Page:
The inconstant constant: on the evidence which seems to indicate that the fine structure constant (alpha), which is derived from the charge of an electron, the speed of light, Planck's constant, and pi, has changed over the history of the universe.
Network in a dust storm: Berkeley scientists, led by Kris Pister, are working on distributed computing technology involving "smart dust", processing nodes the size of a few cubic millimeters. [via Nanodot]
Back in December, Eric Drexler of the Foresight Institute gave a talk on the dangers of nanotech at an AAAS symposium on the effect of the WoT on science. The audio of that talk, as well as the others that day, is now available. [via Nanodot]
Hawaii's Wake: scientists using the QuikSCAT satellite have discovered the Hawaiian Lee Counter Current, the disturbance in the Pacific Ocean's currents caused by Hawaii, extends just a bit more than the 300 kilometers previously thought. Instead, the wake extends almost 8000 kilometers.
Every year, engineers are handed more and more content to churn through their game engines, often with the files numbering in the thousands and filling up multiple CD's. Designing a file system to efficiently deal with this kind of quantity will take some careful planning. It will have a significant impact on memory footprint, load times, and general game play chunkiness. Plus, during development it will affect the overall production process, the frustration level of the team, and the tightness of the feature-to-bug-to-fix loop. This paper describes the requirements of a "good" file system and then details how to design and build one. Topics covered include: resource packages, proper use of memory mapping, integrating filters and compression, building tools for packaging, and production process gotchas that proper planning can easily solve.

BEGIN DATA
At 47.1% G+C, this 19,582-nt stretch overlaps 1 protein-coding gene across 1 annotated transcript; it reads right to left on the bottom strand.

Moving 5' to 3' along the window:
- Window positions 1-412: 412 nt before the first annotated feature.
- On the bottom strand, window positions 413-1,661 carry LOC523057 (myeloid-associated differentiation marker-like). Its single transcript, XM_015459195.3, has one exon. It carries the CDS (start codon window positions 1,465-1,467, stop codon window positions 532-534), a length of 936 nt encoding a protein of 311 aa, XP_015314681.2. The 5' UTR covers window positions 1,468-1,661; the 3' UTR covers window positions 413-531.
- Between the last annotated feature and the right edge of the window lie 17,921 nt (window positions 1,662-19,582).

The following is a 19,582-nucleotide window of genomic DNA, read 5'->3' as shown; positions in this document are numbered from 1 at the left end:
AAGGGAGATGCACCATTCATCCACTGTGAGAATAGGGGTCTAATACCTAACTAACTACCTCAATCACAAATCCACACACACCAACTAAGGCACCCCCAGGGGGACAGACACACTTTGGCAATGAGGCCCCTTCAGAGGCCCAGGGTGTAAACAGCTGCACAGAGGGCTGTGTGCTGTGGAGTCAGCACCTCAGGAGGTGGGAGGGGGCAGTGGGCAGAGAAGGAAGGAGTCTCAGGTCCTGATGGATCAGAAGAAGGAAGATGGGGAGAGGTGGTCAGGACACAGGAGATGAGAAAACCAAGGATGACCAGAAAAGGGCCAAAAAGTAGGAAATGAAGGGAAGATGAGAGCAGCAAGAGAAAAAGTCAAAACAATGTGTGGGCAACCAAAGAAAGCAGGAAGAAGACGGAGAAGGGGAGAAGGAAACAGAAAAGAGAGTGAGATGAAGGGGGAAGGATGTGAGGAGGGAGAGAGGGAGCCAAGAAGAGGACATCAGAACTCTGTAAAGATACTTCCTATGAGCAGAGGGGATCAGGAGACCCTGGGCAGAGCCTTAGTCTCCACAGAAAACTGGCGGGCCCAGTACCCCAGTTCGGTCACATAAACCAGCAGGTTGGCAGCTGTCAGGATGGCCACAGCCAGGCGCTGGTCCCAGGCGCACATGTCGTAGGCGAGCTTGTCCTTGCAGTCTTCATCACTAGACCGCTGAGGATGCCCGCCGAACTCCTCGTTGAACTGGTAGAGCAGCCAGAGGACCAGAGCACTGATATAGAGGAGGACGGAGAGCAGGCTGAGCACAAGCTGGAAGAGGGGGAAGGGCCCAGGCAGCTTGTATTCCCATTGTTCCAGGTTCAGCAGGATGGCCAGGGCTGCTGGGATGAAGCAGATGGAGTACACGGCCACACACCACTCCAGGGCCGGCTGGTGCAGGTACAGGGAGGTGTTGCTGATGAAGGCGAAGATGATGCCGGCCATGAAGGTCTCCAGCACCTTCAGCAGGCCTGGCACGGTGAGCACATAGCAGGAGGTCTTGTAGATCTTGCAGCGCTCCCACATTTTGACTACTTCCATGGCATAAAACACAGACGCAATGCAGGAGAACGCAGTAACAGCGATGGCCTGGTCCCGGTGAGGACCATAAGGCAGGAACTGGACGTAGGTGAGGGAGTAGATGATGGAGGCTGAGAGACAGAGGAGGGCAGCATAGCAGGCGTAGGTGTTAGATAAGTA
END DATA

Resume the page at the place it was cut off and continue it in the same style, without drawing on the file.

The second of STS-110's spacewalks is scheduled to start this morning at 10:34 Eastern. They'll be continuing to work on the new S0 truss they attached to the station on Thursday.
Two stars have recently been identified by astronomers using the Chandra as being possible quark stars. These have so far just been a theory: that the extreme pressure in neutron stars could break the neutrons down into their constituent quarks.
- Is RX J185635-375 a Quark Star?
- New Constraints on Neutron Star Cooling from Chandra Observations of 3C58
With that kind of information available in profusion, you can tell that this is not just a serious exposition of scientific theory, but a collector's scrapbook. Chris McManus, Professor of Psychology and Medical Education at University College, London, has devoted his career to "handedness and lateralization", and his files are full of curious observations. Among them are many items of left-hander lore that he is at pains to demolish, such as the old-wives' claims that left-handers are more creative than the rest of us, or die younger, or that because the Gaelic root of their name means "awkward", people called Kerr and Carr are more predominantly left-handed than the population at large.
The future of humanity: Colin Tudge, author of In Mendel's Footnotes and The Variety of Life talks about the genetic future of the human race. Are we at a genetic logjam? If so, what, if anything, will break it?